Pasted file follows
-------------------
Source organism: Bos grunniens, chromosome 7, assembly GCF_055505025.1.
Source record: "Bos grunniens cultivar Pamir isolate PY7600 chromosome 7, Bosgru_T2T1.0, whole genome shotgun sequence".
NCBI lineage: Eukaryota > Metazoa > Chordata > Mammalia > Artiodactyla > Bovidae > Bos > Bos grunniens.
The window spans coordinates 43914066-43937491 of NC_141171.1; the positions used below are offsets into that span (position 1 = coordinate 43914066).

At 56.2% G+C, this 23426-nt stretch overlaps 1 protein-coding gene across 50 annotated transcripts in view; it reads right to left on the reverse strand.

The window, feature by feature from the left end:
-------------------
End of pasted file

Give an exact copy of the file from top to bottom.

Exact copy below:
Source organism: Bos grunniens, chromosome 7, assembly GCF_055505025.1.
Source record: "Bos grunniens cultivar Pamir isolate PY7600 chromosome 7, Bosgru_T2T1.0, whole genome shotgun sequence".
NCBI lineage: Eukaryota > Metazoa > Chordata > Mammalia > Artiodactyla > Bovidae > Bos > Bos grunniens.
The window spans coordinates 43914066-43937491 of NC_141171.1; the positions used below are offsets into that span (position 1 = coordinate 43914066).

At 56.2% G+C, this 23426-nt stretch overlaps 1 protein-coding gene across 50 annotated transcripts in view; it reads right to left on the reverse strand.

The window, feature by feature from the left end: